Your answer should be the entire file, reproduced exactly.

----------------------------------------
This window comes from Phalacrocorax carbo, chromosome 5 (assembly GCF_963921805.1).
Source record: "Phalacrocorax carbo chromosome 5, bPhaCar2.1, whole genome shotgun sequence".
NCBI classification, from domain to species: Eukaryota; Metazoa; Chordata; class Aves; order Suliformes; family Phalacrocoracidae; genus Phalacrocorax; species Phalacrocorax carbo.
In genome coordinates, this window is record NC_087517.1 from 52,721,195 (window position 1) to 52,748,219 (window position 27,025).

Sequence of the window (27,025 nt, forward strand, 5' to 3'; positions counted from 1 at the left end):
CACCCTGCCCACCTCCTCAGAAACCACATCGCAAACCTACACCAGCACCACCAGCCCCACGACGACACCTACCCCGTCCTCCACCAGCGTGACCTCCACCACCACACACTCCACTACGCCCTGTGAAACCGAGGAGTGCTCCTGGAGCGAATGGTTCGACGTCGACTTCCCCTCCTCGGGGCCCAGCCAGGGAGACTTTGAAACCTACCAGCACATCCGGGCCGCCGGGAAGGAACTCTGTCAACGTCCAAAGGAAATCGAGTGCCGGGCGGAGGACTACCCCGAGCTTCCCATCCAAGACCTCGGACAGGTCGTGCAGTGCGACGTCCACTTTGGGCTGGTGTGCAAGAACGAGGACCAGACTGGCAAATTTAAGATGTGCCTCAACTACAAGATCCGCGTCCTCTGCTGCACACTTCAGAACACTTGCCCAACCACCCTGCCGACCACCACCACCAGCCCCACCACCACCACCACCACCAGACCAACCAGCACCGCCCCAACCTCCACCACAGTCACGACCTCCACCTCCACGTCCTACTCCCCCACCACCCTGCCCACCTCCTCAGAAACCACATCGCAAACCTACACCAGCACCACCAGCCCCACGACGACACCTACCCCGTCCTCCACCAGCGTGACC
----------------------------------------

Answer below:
This window comes from Phalacrocorax carbo, chromosome 5 (assembly GCF_963921805.1).
Source record: "Phalacrocorax carbo chromosome 5, bPhaCar2.1, whole genome shotgun sequence".
NCBI classification, from domain to species: Eukaryota; Metazoa; Chordata; class Aves; order Suliformes; family Phalacrocoracidae; genus Phalacrocorax; species Phalacrocorax carbo.
In genome coordinates, this window is record NC_087517.1 from 52,721,195 (window position 1) to 52,748,219 (window position 27,025).

Sequence of the window (27,025 nt, forward strand, 5' to 3'; positions counted from 1 at the left end):
CACCCTGCCCACCTCCTCAGAAACCACATCGCAAACCTACACCAGCACCACCAGCCCCACGACGACACCTACCCCGTCCTCCACCAGCGTGACCTCCACCACCACACACTCCACTACGCCCTGTGAAACCGAGGAGTGCTCCTGGAGCGAATGGTTCGACGTCGACTTCCCCTCCTCGGGGCCCAGCCAGGGAGACTTTGAAACCTACCAGCACATCCGGGCCGCCGGGAAGGAACTCTGTCAACGTCCAAAGGAAATCGAGTGCCGGGCGGAGGACTACCCCGAGCTTCCCATCCAAGACCTCGGACAGGTCGTGCAGTGCGACGTCCACTTTGGGCTGGTGTGCAAGAACGAGGACCAGACTGGCAAATTTAAGATGTGCCTCAACTACAAGATCCGCGTCCTCTGCTGCACACTTCAGAACACTTGCCCAACCACCCTGCCGACCACCACCACCAGCCCCACCACCACCACCACCACCAGACCAACCAGCACCGCCCCAACCTCCACCACAGTCACGACCTCCACCTCCACGTCCTACTCCCCCACCACCCTGCCCACCTCCTCAGAAACCACATCGCAAACCTACACCAGCACCACCAGCCCCACGACGACACCTACCCCGTCCTCCACCAGCGTGACC